People with addiction often have one or more associated health issues, which could include lung or heart disease, stroke, cancer, or mental health conditions. Imaging scans, chest X-rays, and blood tests can show the damaging effects of long-term drug use throughout the body.

For example, it is now well-known that tobacco smoke can cause many cancers, methamphetamine can cause severe dental problems, known as meth mouth, and that opioids can lead to overdose and death. In addition, some drugs, such as inhalants, may damage or destroy nerve cells, either in the brain or the peripheral nervous system (the nervous system outside the brain and spinal cord).

Addiction as a brain disease

Like diabetes, cancer and heart disease, addiction is caused by a combination of behavioral, environmental and biological factors. Chronic drug use interferes with and makes changes to brain circuitry and chemistry, and these changes lead to compulsive drug using behaviors. There is no cure for addiction, but there are many evidence-based treatments that are effective at managing the illness. Like all chronic illnesses, addiction requires ongoing management that may involve therapy, medication, and lifestyle changes.

Addiction and HIV/AIDS are intertwined epidemics.

Does drug use cause other mental disorders, or vice versa?

Drug use and other mental illness often co-exist. In some cases, mental disorders such as anxiety, depression, or schizophrenia may come before addiction. In other cases, drug use may trigger or worsen those mental health conditions, particularly in people with specific vulnerabilities.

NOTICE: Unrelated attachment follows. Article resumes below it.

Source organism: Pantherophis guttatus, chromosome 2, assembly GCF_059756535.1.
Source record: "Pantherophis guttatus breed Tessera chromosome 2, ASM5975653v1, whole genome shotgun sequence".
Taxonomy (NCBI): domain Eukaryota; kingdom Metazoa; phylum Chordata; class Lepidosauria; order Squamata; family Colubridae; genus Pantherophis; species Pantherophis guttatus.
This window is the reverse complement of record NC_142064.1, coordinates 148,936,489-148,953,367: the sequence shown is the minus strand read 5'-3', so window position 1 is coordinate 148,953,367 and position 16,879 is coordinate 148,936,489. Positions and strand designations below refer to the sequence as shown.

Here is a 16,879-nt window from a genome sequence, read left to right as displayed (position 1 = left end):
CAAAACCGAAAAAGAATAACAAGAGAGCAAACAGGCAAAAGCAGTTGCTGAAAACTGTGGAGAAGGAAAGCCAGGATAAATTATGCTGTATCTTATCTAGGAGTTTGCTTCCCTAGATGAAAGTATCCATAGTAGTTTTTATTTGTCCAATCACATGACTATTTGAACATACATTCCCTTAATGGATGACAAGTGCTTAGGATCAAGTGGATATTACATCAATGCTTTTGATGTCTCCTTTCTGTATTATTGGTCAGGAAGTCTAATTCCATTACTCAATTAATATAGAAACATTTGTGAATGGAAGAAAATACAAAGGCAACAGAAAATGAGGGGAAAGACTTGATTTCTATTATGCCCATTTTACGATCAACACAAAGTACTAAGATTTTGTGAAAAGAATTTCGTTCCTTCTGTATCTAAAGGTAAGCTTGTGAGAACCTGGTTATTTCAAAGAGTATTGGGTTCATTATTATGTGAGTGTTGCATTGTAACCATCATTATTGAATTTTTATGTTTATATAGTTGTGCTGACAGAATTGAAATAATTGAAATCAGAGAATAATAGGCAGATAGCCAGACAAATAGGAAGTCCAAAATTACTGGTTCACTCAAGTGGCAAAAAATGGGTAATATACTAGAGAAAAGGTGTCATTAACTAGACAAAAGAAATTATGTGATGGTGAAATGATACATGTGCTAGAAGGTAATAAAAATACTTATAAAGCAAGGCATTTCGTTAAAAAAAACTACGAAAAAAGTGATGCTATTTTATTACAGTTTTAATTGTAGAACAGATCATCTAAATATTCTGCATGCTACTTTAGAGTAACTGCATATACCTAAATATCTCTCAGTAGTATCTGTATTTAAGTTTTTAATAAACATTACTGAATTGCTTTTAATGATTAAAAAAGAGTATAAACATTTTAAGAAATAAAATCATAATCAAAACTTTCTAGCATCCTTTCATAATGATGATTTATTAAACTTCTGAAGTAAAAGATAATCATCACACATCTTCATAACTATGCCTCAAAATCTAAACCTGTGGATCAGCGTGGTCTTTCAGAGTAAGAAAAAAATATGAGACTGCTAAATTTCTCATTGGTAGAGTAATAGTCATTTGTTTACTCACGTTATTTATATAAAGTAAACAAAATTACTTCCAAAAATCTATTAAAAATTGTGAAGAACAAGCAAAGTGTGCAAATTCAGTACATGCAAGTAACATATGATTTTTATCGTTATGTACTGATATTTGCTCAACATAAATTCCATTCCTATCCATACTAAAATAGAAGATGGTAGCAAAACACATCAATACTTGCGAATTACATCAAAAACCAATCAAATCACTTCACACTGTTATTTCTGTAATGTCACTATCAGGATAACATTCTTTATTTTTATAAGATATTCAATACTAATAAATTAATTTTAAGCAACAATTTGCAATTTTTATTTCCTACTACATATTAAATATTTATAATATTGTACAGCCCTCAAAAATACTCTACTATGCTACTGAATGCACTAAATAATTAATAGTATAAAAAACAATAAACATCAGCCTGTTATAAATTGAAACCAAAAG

Some people with disorders like anxiety or depression may use drugs in an attempt to alleviate psychiatric symptoms. This may exacerbate their mental disorder in the long run, as well as increase the risk of developing addiction. Treatment for all conditions should happen concurrently.

How can addiction harm other people?

The Impact of Addiction Can Be Far-Reaching

Hospital Emergency sign

  • Cardiovascular disease
  • Stroke
  • Cancer
  • Hepatitis B and C
  • Lung disease
  • Mental disorders

Beyond the harmful consequences for the person with the addiction, drug use can cause serious health problems for others. Some of the more severe consequences of addiction are:

Negative effects of drug use while pregnant or breastfeeding: A mother’s substance or medication use during pregnancy can cause her baby to go into withdrawal after it’s born, which is called neonatal abstinence syndrome (NAS). Symptoms will differ depending on the substance used, but may include tremors, problems with sleeping and feeding, and even seizures. Some drug-exposed children will have developmental problems with behavior, attention, and thinking. Ongoing research is exploring if these effects on the brain and behavior extend into the teen years, causing continued developmental problems. In addition, some substances can make their way into a mother’s breast milk. Scientists are still learning about long-term effects on a child who is exposed to drugs through breastfeeding.

Negative effects of secondhand smoke: Secondhand tobacco smoke exposes bystanders to at least 250 chemicals that are known to be harmful, particularly to children. Involuntary exposure to secondhand smoke increases the risks of heart disease and lung cancer in people who have never smoked. Additionally, the known health risks of secondhand exposure to tobacco smoke raise questions about whether secondhand exposure to marijuana smoke poses similar risks. At this point, little research on this question has been conducted. However, a study found that some nonsmoking participants exposed for an hour to high-THC marijuana in an unventilated room reported mild effects of the drug, and another study showed positive urine tests in the hours directly following exposure. If you inhale secondhand marijuana smoke, it’s unlikely you would fail a drug test, but it is possible.